Periarticular raft constructs and fracture stability in split-depression tibial plateau fractures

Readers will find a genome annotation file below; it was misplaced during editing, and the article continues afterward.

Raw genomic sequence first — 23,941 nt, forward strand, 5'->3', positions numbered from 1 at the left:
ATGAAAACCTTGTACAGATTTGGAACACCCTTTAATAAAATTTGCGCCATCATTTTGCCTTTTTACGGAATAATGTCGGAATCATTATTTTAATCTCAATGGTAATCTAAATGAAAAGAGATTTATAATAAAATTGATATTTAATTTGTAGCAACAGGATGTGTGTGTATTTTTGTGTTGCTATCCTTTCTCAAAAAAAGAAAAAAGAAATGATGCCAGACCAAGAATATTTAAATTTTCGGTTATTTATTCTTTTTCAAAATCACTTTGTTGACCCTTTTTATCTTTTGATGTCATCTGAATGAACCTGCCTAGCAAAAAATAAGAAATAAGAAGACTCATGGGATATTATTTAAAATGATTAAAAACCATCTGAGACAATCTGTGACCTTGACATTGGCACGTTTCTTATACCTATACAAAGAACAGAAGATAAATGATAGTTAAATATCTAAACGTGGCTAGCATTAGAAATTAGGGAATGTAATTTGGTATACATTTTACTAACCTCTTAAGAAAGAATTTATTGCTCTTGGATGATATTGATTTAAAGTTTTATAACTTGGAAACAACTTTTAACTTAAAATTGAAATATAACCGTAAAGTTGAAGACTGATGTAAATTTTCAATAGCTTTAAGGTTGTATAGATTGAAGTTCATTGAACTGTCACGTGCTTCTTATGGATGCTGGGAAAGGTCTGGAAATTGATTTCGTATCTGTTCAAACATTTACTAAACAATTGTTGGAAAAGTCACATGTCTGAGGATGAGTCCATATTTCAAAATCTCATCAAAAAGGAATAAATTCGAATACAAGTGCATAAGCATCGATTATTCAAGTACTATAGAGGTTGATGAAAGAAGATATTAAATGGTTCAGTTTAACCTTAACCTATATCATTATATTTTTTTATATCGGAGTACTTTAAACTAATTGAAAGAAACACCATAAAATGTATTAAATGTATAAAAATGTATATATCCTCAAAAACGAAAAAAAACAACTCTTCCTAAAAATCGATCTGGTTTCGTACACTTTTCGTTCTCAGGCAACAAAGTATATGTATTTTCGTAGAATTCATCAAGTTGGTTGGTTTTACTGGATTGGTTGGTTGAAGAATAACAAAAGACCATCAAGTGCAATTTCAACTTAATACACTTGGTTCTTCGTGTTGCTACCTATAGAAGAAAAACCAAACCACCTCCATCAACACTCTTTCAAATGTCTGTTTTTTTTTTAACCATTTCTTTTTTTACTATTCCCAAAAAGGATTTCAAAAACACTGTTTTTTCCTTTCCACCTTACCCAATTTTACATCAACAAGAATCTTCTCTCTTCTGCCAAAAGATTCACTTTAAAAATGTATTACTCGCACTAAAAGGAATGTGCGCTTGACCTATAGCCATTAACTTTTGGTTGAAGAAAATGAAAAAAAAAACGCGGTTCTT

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OBJECTIVES: To evaluate relative fracture stability yielded by screws placed above a lateral plate, as well as locking and non-locking screws placed through a plate in a split depression tibia plateau fracture model. METHODS: Cadaver tibia specimens (mean age 74.1 years) were randomised across 3 groups: Groups 1: raft-construct outside the plate, 2: non-locking raft screws through the plate, and 3: locking raft screws through the plate. Displacement of the depressed fragment was recorded with force values from 400N to 1600N in increasing 400N increments. The force required to elicit lateral plateau fragment displacement of 5mm, 10mm, and 15mm was also recorded. RESULTS: None of the mechanical testing results demonstrated statistical significance with p-values of <0.05. Cyclic testing of Groups 1, 2, and 3 at 400N revealed displacements of 0.54mm, 0.64mm, and 0.48mm, respectively. At 800N, displacements were 1.36mm, 1.4mm, and 1.4mm, respectively. At 1200N, displacements were 2.4mm, 1.9mm, and 2.1mm, respectively. At 1600N, displacements were 2.8mm, 2.5mm, and 2mm, respectively. Resistance to displacement data demonstrated the mean force required to displace the fracture 5mm in Groups 1, 2, and 3 were 250N, 330N, and 318N, respectively. For 10mm of displacement, forces required were 394N, 515N, and 556N, respectively. For 15mm of displacement, forces required were 681N, 853N, and 963N, respectively. Compared to combined groups using screws through the plate, Group 1 demonstrated lower displacement =800N, but demonstrated greater displacement >800N. Group 2 demonstrated greatest resistance to plateau displacement of 5mm compared to Group 1 or 3, while Group 3 was most resistant to greater displacement. The combined group using screws through the plate (Groups 2+3) was consistently more resistant than Group 1 at all levels of displacement. CONCLUSIONS: Designs utilising screws through the plate trended towards statistically significant improved stability against plateau displacement relative to utilising screws outside the plate. Our study also suggests that there is no significant benefit of locking screws over non-locking screws in this unicondylar tibia plateau fracture model.
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